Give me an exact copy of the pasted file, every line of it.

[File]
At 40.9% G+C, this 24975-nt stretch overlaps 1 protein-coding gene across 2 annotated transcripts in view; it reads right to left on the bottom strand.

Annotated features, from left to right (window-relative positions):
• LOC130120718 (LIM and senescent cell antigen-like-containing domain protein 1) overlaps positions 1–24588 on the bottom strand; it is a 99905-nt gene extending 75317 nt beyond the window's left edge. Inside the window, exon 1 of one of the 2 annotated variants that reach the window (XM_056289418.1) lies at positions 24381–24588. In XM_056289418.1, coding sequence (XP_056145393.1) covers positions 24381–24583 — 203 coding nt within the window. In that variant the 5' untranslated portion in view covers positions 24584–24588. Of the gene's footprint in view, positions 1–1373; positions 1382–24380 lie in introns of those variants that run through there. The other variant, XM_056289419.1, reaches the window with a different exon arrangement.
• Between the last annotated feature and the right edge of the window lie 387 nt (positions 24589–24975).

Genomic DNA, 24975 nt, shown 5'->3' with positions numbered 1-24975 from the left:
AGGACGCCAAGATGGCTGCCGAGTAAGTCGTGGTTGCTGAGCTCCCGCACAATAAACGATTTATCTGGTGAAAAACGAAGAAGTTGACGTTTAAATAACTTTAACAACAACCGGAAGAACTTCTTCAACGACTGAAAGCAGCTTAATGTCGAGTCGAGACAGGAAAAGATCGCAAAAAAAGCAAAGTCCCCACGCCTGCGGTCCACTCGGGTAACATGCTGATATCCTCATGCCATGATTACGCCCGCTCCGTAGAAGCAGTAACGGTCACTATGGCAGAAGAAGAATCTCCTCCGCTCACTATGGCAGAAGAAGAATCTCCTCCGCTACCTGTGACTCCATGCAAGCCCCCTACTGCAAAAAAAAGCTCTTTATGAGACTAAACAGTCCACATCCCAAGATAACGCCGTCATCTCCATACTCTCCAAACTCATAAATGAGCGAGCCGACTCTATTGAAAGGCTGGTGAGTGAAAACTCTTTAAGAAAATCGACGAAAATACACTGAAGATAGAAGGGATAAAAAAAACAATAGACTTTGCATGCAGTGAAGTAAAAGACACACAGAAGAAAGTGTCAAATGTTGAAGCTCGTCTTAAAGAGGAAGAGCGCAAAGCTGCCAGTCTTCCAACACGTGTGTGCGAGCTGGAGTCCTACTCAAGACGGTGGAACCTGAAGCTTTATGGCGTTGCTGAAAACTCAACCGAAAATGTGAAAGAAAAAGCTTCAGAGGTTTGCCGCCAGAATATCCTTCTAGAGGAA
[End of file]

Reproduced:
At 40.9% G+C, this 24975-nt stretch overlaps 1 protein-coding gene across 2 annotated transcripts in view; it reads right to left on the bottom strand.

Annotated features, from left to right (window-relative positions):
• LOC130120718 (LIM and senescent cell antigen-like-containing domain protein 1) overlaps positions 1–24588 on the bottom strand; it is a 99905-nt gene extending 75317 nt beyond the window's left edge. Inside the window, exon 1 of one of the 2 annotated variants that reach the window (XM_056289418.1) lies at positions 24381–24588. In XM_056289418.1, coding sequence (XP_056145393.1) covers positions 24381–24583 — 203 coding nt within the window. In that variant the 5' untranslated portion in view covers positions 24584–24588. Of the gene's footprint in view, positions 1–1373; positions 1382–24380 lie in introns of those variants that run through there. The other variant, XM_056289419.1, reaches the window with a different exon arrangement.
• Between the last annotated feature and the right edge of the window lie 387 nt (positions 24589–24975).

Genomic DNA, 24975 nt, shown 5'->3' with positions numbered 1-24975 from the left:
AGGACGCCAAGATGGCTGCCGAGTAAGTCGTGGTTGCTGAGCTCCCGCACAATAAACGATTTATCTGGTGAAAAACGAAGAAGTTGACGTTTAAATAACTTTAACAACAACCGGAAGAACTTCTTCAACGACTGAAAGCAGCTTAATGTCGAGTCGAGACAGGAAAAGATCGCAAAAAAAGCAAAGTCCCCACGCCTGCGGTCCACTCGGGTAACATGCTGATATCCTCATGCCATGATTACGCCCGCTCCGTAGAAGCAGTAACGGTCACTATGGCAGAAGAAGAATCTCCTCCGCTCACTATGGCAGAAGAAGAATCTCCTCCGCTACCTGTGACTCCATGCAAGCCCCCTACTGCAAAAAAAAGCTCTTTATGAGACTAAACAGTCCACATCCCAAGATAACGCCGTCATCTCCATACTCTCCAAACTCATAAATGAGCGAGCCGACTCTATTGAAAGGCTGGTGAGTGAAAACTCTTTAAGAAAATCGACGAAAATACACTGAAGATAGAAGGGATAAAAAAAACAATAGACTTTGCATGCAGTGAAGTAAAAGACACACAGAAGAAAGTGTCAAATGTTGAAGCTCGTCTTAAAGAGGAAGAGCGCAAAGCTGCCAGTCTTCCAACACGTGTGTGCGAGCTGGAGTCCTACTCAAGACGGTGGAACCTGAAGCTTTATGGCGTTGCTGAAAACTCAACCGAAAATGTGAAAGAAAAAGCTTCAGAGGTTTGCCGCCAGAATATCCTTCTAGAGGAA